A day and a half later, the Danish authorities and the next of kin, at home in Denmark, were notified.


In the meantime, over the last 6 months, Joachim Løvschall's parents, assisted by their own lawyer and by the Danish Foreign Ministry, have attempted to get an explanation of the circumstances surrounding the killing of the young market economist, who was traveling to Cuba in order to learn Spanish at the university and to experience the country as a tourist.

According to the Cuban inquiry, around 23:30, a person matching Joachim Løvschall's description was in a bar named Segundo Dragon d'Oro. The bar lies in the hopeless part of town, around the Revolutionary Plaza which is dominated by ministry and other official buildings of harsh concrete architecture, and lies empty in the nighttime.

At 2:45 he left the bar, after becoming intoxicated. Around 20 minutes later, he was walking down the Avenue Territorial, behind the Defense Ministry.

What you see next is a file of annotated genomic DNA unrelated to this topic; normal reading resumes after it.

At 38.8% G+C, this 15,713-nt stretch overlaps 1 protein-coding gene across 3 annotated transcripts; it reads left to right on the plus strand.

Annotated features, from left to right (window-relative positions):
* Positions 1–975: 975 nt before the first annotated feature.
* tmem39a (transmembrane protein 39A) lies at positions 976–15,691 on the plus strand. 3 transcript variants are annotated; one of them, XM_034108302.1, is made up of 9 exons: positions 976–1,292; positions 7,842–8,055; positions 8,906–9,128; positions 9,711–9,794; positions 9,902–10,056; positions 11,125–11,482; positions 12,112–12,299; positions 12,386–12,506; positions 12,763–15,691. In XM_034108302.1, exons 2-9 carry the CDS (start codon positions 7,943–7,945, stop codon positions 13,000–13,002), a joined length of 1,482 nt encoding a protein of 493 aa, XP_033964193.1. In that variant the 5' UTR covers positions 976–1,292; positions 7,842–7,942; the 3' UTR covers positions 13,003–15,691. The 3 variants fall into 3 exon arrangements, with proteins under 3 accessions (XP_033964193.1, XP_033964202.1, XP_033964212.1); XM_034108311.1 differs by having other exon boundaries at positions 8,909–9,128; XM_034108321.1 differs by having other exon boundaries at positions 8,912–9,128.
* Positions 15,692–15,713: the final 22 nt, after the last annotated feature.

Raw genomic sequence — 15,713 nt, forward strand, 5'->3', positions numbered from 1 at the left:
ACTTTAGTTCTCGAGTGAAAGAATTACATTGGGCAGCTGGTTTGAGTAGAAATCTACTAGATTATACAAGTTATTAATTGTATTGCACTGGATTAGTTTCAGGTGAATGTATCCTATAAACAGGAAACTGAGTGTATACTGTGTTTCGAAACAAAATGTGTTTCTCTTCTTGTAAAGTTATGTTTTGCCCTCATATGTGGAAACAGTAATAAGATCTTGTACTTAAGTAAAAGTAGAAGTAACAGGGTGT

Joachim Løvschall walked, according to the Cuban authorities, first on the sidewalk that lies opposite the Ministry. Midway he crossed over to the other sidewalk, considered to be a military area, though it is not blocked off.

The Cubans have explained that Joachim Løvschall was shouted at by two armed guards, who in addition fired warning shots, which he did not react to. Therefore, one guard shot from the hip with an AK-47 rifle. The first shot hit Joachim in the stomach and got him to crumble down.

The second shot hit slanting down the left side of the neck.